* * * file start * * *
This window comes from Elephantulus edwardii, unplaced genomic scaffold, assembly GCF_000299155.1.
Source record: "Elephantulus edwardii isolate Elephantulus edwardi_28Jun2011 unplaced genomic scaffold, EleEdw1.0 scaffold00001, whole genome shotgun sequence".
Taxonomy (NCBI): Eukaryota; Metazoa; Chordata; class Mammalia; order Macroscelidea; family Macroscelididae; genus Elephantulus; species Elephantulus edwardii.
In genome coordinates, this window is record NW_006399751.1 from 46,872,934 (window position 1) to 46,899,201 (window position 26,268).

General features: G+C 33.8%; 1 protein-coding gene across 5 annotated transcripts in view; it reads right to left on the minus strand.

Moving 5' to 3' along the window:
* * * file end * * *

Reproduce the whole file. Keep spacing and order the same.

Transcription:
This window comes from Elephantulus edwardii, unplaced genomic scaffold, assembly GCF_000299155.1.
Source record: "Elephantulus edwardii isolate Elephantulus edwardi_28Jun2011 unplaced genomic scaffold, EleEdw1.0 scaffold00001, whole genome shotgun sequence".
Taxonomy (NCBI): Eukaryota; Metazoa; Chordata; class Mammalia; order Macroscelidea; family Macroscelididae; genus Elephantulus; species Elephantulus edwardii.
In genome coordinates, this window is record NW_006399751.1 from 46,872,934 (window position 1) to 46,899,201 (window position 26,268).

General features: G+C 33.8%; 1 protein-coding gene across 5 annotated transcripts in view; it reads right to left on the minus strand.

Moving 5' to 3' along the window: